Theresa: At this point in your life, who would you dedicate your performance to?
Samuel: My voice teacher now that Iíve been working with for such a long time. His name is Armen Boyajian. Heís an American living in New York and of Armenian descent. I lived in New York a long time after moving there from Kansas. I lived in New York for almost 30 years before I moved to Chicago.
Theresa: So why did you choose Chicago?
Samuel: Iíve been singing in Chicago for years and always enjoyed being there and I always thought that if for some reason that I wanted to leave New York that Chicago would be a very nice alternative.
Theresa: So, tell us about the part that youíre playing.
Samuel: The partÖMefistofelesÖthe devil. What can be said about the devil? (Laughs) Well this devil is much different than the one you saw.
Theresa: Oh yeah? How so?
Samuel: Itís different music. Itís a different character.
Theresa: How can you say that? Because when I saw Mefistofele, he was so amazing and grand and evil as the devilÖ
Samuel: Well this one is more or less the devil in disguise. Heís a very charming French gentleman type. The devil in Mefistofele is more like the devil himself. Heís much more the devil not in disguise. Heís much less charming (laughs).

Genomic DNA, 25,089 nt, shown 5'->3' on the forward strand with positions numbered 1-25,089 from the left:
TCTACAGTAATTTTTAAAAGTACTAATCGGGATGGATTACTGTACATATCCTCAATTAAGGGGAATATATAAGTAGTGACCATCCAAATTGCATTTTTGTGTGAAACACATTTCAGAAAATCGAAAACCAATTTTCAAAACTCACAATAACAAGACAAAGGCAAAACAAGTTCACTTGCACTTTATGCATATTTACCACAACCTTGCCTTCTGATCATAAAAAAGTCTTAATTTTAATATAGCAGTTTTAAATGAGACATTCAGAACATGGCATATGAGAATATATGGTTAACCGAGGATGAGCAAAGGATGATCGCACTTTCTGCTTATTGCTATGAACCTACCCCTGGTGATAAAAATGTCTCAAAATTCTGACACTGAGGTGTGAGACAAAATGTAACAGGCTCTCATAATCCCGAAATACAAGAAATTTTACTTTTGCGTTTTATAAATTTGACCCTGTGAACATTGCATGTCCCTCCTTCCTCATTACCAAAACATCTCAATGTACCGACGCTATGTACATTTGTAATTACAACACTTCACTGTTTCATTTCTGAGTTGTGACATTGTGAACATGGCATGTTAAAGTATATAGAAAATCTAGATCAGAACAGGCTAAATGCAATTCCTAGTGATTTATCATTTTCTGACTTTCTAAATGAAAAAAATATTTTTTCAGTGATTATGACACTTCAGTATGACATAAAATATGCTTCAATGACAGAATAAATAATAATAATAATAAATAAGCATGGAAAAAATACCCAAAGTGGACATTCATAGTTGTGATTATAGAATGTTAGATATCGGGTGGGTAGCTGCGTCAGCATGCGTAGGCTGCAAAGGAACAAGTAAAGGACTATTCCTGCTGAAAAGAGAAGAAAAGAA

Samuel Ramey in the title role of Boito's Mefistofele. San Francisco Opera.
Theresa: I donít agree with that at all. I was totally blown away. That devil would have charmed the pants off of me (laughs). But I guess I see what youíre saying. When they depicted Hell onstage, that devil was more within his element, within his environment.
Samuel: Yeah, you donít see that in this opera Faust. You donít see it.
Theresa: You see the devil walking on earth, talking to Faust more?
Samuel: Yeah. Heís a much more debonair and charming character.
Theresa: Which devil do you prefer?
Samuel: Well, I donít know. I like both of them. But this one, the Gounod is probably the role that Iíve sung most often in my career. Iíve sung it more than the Boitoís Mefistofele. Iíve sung the Boito a lot also but not as many as Gounodís. Iíve probably sung nearly 300 performances of the Gounodís.
Theresa: Thatís amazing. Why is that, you think?